Vitamin B6 is water-soluble and is part of the Vitamin B complex group. The seven forms of vitamin B6 are:
- Pyridoxine (PN), this form is most common in vitamin B6 supplements
- Pyridoxine 5’-phosphate (PNP)
- Pyridoxal (PL)
- Pyridoxal 5’-phosphate (PLP), the metabolically active form which is sold as ‘P-5-P’ vitamin supplement
- Pyridoxamine (PM)
- Pyridoxamine 5’-phosphate (PMP)
- 4-Pyridoxic acid (PA), the catabolite which is excreted in urine
The main role for vitamin B6 is to act as a coenzyme to other enzymes in the body that are specifically involved in metabolism. This role is performed the active Vitamin B6form, pyridoxal phosphate. The active form of pyridoxal phosphate can be converted into other natural forms like pyridoxal, pyridoxine (found in B6 supplements), and pyridoxamine which are found in food.
Why do we need Vitamin B6?
The above forms of vitamin B6, especially pyridoxine, are needed by the body for the proper function of sugars, fats, and proteins. It is also necessary for proper growth and development of the brain, nerves, skin, and other parts of the body. Vitamin B6 plays an important role in the body’s metabolic processes like:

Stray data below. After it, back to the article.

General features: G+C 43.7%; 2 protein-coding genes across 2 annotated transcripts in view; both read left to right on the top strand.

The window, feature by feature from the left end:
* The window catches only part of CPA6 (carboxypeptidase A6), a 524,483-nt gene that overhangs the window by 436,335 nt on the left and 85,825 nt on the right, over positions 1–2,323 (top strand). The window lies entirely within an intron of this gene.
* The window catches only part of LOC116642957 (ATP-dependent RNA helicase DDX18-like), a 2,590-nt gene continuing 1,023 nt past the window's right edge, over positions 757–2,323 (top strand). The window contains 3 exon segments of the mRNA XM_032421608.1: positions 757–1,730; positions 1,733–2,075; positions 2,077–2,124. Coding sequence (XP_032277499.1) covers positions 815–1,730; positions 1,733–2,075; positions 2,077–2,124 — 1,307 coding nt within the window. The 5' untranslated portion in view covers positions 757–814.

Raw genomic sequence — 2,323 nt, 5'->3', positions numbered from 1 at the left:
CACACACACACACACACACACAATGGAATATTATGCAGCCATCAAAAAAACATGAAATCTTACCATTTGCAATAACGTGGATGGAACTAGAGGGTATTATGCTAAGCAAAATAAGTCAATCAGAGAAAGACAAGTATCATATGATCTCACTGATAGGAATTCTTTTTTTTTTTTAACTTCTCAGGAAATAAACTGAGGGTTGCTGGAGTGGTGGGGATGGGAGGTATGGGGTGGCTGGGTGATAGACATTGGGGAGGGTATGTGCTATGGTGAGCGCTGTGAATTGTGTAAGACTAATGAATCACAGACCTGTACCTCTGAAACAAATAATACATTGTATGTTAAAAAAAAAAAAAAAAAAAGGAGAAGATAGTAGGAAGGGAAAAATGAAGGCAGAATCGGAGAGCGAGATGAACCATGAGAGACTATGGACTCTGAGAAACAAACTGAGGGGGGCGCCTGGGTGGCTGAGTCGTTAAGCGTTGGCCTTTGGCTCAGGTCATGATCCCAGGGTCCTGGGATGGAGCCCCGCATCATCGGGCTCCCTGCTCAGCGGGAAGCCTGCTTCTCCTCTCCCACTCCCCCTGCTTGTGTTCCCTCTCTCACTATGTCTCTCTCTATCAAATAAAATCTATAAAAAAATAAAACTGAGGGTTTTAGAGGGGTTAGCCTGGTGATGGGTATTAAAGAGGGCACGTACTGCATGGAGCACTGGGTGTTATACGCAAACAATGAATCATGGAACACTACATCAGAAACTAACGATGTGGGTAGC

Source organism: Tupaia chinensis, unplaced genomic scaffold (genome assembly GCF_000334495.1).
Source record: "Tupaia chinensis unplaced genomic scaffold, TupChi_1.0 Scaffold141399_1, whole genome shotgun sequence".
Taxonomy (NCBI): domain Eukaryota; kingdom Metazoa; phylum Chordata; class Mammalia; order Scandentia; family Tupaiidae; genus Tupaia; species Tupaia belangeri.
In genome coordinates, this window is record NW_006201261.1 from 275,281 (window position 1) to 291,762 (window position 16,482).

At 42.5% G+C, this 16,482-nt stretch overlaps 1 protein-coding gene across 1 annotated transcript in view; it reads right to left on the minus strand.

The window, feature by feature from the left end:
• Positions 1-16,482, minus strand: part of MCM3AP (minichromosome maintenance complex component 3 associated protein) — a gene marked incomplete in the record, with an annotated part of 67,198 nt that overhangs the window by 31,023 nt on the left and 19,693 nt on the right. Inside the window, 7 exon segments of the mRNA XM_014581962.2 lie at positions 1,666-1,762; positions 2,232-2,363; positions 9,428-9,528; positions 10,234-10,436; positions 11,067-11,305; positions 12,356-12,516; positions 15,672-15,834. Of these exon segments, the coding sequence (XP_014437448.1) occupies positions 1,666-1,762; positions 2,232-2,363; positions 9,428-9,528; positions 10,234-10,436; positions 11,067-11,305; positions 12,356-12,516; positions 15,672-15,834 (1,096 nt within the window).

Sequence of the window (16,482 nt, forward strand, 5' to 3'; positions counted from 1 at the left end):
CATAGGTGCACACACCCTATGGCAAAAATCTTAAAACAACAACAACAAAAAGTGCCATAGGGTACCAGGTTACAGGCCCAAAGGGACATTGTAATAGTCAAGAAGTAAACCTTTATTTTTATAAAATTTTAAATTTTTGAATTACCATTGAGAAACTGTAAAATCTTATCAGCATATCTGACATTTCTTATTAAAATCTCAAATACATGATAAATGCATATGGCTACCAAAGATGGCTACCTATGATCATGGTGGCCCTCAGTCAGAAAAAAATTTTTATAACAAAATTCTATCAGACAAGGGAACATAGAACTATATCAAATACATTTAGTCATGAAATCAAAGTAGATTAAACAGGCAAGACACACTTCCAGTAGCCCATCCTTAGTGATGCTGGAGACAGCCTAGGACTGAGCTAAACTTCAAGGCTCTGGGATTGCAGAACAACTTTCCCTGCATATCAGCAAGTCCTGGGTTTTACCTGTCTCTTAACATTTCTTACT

- amino acid, glucose and lipid metabolism
- neurotransmitter synthesis
- histamine synthesis
- haemoglobin synthesis and function
- gene expression
Vitamin B6 is necessary for maintaining healthy blood cell metabolism, the nervous system, immune system, and other body functions. A deficiency of vitamin B6 can lead to problems like skin inflammation (dermatitis), depression, anaemia, and heart disease.
Vitamin B6 food sources
Vitamin B6 can either be taken through vitamin B6 supplements or through foods like:
- fish (tuna, salmon, cod)
- sunflower and sesame seeds
- lean pork
Depending on the cooking, storing, and processing conditions of these foods, vitamin B6 may be more or less than 50%. Plant foods are less likely to lose their vitamin B6 content after processing because they contain a form of B6 (pyridoxine) which is far more stable than the B6 forms (pyridoxal or pyridoxamine) found in animal foods. One such example is milk. It can lose up to 30% or 70% of itsvitamin B6 content once it’s dried. Another example is grains. Vitamin B6 is found in the germ and aleurone layer of the seed. Milling and refining into white flour results in a reduction of vitamin B6. Freezing, canning, and other food processing methods can also lead to a loss of vitamin B6 in these foods.